Submission in the Spirit
A Sermon on Ephesians 5:21
submitting to one another out of reverence for Christ. (ESV)
The life of the Christian is Spirit-filled and Spirit guided. This encouraging reality is celebrated as Dr. Martyn Lloyd-Jones exhorts us from Ephesians 5:21 not to live like the world because of this inward transformation that gives us new desires and new dispositions. This means that all Christians are to relate to one another as a new people who have been transformed and brought together in the Gospel to make a new community of like-minded individuals. No Christian is to seek their own good first as one who is self-centered and worldly, but all are to seek the good of the brothers and sisters in Christ above their own. When Christians see themselves in this new kind of community, they begin to see relationships differently. For Christians, this is the new way of understanding how they are to interact with one another and how relationships are to be viewed. Christians relate to believers in a spiritual way as fellow heirs of the Gospel and salvation. They are to love one another as God loved them in Christ, and they are to submit to one another in love and respect. This is not a support of the so-called ecumenical movement, but it speaks to everyday Christians who are seeking to faithfully live out the Gospel in their day to day life.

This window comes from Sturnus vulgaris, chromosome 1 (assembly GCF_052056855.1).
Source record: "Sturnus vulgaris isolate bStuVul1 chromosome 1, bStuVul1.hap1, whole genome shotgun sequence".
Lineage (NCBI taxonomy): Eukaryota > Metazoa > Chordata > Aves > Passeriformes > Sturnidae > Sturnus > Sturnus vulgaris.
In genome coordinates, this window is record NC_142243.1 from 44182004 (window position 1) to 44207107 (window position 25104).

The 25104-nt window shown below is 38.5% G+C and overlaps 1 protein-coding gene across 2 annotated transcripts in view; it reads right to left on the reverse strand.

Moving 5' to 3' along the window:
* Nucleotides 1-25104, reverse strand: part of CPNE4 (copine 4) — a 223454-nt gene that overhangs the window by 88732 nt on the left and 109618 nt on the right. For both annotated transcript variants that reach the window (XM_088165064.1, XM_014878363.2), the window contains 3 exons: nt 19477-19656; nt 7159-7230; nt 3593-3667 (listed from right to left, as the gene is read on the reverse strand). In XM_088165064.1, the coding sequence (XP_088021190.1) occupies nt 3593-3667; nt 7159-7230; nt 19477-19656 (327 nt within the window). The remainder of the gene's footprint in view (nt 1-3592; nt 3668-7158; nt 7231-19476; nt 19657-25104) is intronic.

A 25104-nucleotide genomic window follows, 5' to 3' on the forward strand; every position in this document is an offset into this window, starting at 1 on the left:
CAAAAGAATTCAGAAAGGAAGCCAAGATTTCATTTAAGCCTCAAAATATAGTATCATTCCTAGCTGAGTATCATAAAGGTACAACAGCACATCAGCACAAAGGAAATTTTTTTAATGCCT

About Dr. Martyn Lloyd-Jones
Dr. Martyn Lloyd-Jones (1899-1981) was a Welsh evangelical minister who preached and taught in the Reformed tradition. His principal ministry was at Westminster Chapel, in central London, from 1939-1968, where he delivered multi-year expositions on books of the bible such as Romans, Ephesians and the Gospel of John. In addition to the MLJ Trust’s collection of 1,600 of these sermons in audio format, most of these great sermon series are available in book form (including a 14 volume collection of the Romans sermons), as are other series such as "Spiritual Depression", "Studies in the Sermon on the Mount" and "Great Biblical Doctrines". He is considered by many evangelical leaders today to be an authority on biblical truth and the sufficiency of Scripture.